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Budgeting For Your Career Search

How exactly are you going to pay your bills until you are employed again? Unemployment insurance will help alleviate some of this concern but it by no means will be able to support you. This is especially true if you have an extended period of unemployment.

What you need to do at this point is to create a budget for yourself. This will help you to determine when your “need to have a job” date is.

Add up all of your bills that you pay in a month. If you pay for services such as insurance six months at a time, be sure to calculate how much it would be for one months worth and add that into your monthly total.

Next, calculate how much income you will have coming in for each month. Add in your monthly unemployment benefits and any other reoccurring monthly income you bring in.

If you have any one-time lump sum income such as severance pay, you can do one of two things. If the severance pay is nine months worth of salary or more, you can consider it as income and figure it into your monthly income for budgeting purposes.

If it is less than nine months, you should consider it as savings. The reason you should consider less than nine months worth of income as savings, is because as of May 2011 the average duration of unemployment is 39.7 weeks according to the Bureau of Labor Statistics.

Now take your monthly income number and subtract the amount of your monthly bills. In my case I was bringing in around $700 per month in income and I was paying approximately $1400 in bills at the time. That left me with a deficit of $700.  Since I knew it was going to take me two years to finish my degree that meant I was going to have to pay a minimum of $16,800 before I was going to be gainfully employed.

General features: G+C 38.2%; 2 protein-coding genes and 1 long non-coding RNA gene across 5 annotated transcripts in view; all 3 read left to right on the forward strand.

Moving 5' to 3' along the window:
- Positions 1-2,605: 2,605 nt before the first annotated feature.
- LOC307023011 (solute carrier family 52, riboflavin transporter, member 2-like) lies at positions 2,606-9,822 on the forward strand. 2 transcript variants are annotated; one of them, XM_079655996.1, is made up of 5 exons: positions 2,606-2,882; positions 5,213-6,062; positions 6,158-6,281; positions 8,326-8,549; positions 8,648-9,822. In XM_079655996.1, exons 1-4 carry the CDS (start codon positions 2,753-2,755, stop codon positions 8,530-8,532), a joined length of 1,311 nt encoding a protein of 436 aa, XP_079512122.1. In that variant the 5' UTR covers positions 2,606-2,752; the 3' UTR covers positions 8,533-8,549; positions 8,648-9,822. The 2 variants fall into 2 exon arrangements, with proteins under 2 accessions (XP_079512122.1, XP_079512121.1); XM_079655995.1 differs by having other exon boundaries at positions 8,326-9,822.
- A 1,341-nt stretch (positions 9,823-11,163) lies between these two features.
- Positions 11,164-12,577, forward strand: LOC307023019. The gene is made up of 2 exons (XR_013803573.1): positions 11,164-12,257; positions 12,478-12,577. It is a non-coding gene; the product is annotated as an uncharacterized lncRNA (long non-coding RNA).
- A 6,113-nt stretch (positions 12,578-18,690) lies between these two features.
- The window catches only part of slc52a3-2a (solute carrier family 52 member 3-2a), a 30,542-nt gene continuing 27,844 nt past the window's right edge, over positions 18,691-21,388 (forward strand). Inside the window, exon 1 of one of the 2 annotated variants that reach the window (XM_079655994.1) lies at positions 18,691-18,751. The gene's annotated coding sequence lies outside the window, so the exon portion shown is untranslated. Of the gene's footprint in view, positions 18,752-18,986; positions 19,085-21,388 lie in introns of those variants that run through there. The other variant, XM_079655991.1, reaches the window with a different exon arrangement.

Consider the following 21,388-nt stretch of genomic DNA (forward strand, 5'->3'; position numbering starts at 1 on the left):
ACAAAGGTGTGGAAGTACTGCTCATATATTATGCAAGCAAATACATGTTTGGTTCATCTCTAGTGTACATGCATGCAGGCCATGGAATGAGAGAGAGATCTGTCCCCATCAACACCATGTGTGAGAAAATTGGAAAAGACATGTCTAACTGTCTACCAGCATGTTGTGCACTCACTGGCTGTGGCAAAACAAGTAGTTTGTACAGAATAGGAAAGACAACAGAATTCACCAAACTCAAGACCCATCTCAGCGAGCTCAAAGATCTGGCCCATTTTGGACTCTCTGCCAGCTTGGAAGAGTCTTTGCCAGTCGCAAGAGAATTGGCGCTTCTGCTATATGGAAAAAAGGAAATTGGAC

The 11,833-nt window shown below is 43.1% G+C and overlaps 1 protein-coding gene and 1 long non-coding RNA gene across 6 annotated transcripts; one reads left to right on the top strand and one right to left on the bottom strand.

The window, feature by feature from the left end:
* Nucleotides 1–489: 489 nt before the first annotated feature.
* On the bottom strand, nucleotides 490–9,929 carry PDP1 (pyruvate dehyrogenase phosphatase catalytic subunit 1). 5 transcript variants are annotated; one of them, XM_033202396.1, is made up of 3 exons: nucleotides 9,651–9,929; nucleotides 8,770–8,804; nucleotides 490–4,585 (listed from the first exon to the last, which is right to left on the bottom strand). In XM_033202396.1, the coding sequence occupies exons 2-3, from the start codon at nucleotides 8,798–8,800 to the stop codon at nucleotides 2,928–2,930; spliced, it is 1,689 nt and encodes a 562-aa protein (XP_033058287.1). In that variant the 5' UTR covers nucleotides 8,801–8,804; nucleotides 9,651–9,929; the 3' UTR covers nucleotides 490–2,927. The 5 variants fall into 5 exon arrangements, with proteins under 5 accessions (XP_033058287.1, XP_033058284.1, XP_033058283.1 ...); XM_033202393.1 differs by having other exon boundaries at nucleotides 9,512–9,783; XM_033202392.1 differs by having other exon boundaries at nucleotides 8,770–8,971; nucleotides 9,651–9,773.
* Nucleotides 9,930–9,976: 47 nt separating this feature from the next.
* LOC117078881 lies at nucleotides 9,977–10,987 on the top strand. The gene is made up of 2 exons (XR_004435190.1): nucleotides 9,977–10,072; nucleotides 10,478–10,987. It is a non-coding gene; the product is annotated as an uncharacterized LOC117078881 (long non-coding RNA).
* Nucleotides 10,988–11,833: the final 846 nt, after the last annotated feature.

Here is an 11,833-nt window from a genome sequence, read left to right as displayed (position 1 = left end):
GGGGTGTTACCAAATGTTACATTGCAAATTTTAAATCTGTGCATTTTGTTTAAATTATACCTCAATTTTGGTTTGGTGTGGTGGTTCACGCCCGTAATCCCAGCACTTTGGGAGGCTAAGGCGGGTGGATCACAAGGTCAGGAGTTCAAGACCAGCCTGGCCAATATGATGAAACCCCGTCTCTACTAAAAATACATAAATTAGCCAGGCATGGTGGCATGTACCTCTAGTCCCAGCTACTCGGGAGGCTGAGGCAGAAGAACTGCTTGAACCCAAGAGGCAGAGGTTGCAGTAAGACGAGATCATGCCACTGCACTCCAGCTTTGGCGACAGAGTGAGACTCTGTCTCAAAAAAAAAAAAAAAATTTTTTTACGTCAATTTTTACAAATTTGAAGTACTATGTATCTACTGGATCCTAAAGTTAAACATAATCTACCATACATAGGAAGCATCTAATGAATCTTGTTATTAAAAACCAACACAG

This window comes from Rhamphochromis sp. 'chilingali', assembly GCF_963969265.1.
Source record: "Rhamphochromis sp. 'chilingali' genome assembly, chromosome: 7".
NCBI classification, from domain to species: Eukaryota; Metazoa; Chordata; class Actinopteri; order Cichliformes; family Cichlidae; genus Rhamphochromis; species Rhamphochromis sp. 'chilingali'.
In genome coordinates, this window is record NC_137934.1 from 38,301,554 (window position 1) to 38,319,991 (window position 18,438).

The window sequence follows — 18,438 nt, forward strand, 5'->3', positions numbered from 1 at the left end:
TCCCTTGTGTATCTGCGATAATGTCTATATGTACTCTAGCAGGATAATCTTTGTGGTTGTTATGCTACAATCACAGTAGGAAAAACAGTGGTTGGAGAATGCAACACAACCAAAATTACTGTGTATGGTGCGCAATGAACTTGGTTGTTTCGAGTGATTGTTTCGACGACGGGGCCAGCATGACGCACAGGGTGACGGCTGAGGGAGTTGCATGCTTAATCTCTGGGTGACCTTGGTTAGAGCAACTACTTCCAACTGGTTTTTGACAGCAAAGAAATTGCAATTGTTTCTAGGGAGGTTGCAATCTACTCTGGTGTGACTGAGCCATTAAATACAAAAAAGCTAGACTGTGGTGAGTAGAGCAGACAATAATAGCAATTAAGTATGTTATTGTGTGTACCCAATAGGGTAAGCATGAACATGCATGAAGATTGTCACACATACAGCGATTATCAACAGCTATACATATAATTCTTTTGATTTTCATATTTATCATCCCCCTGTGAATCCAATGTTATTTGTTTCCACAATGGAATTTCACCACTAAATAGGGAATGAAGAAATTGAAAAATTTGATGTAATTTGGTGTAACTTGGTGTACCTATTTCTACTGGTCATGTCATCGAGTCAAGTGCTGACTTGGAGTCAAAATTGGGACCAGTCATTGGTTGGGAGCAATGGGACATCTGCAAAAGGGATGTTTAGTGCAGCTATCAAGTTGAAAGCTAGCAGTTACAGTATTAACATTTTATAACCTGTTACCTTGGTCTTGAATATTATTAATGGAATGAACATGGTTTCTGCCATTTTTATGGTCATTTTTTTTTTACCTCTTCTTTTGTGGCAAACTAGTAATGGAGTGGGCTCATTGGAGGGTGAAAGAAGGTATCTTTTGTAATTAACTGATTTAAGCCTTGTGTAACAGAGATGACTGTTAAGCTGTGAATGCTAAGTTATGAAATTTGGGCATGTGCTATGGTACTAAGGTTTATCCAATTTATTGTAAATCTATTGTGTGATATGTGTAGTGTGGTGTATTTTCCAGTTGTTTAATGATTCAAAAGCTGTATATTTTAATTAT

If you have a deficit like I did, you are going to have to find out where that money is going to be coming from or figure out how you can cut your spending down to equal your monthly income. I did a combination of both; I cut spending and used my savings to cover the remainder.

So how do you calculate how long your savings will last you? One way you can determine how long the cash you have will last is to take your total cash value and divide it by the monthly deficit you figured out earlier. Here are the formulas I use:

Monthly Income – Monthly Expenses = Deficit
Cash (savings, CD’s, severance pay, etc.) / Deficit = Months You Savings Will Last

To use a simple example, let’s say you have a monthly income of $1000, monthly expenses of $1200 and savings of $2000. The formulas would look like this:

$1000 – $1200 = -$200
$2000 / $200 = 10 Months

If you would like to use the simple budget sheet that I used, I’ve provided it here as an excel sheet download.


Legal Disclaimer: Please keep in mind that I am not an accountant or financial advisor. None of the information I am providing is intended as financial advice. I am only demonstrating the calculations I used when I was unemployed.

About the Author

Rick Biederer is the owner and operator of www.FindIllinoisJobs.com.

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  1. […] their monthly expenses are but not many can honestly tell you exactly what they need to survive. Creating a budget is something you will need to do very soon after being let go. You need to know what your absolute […]

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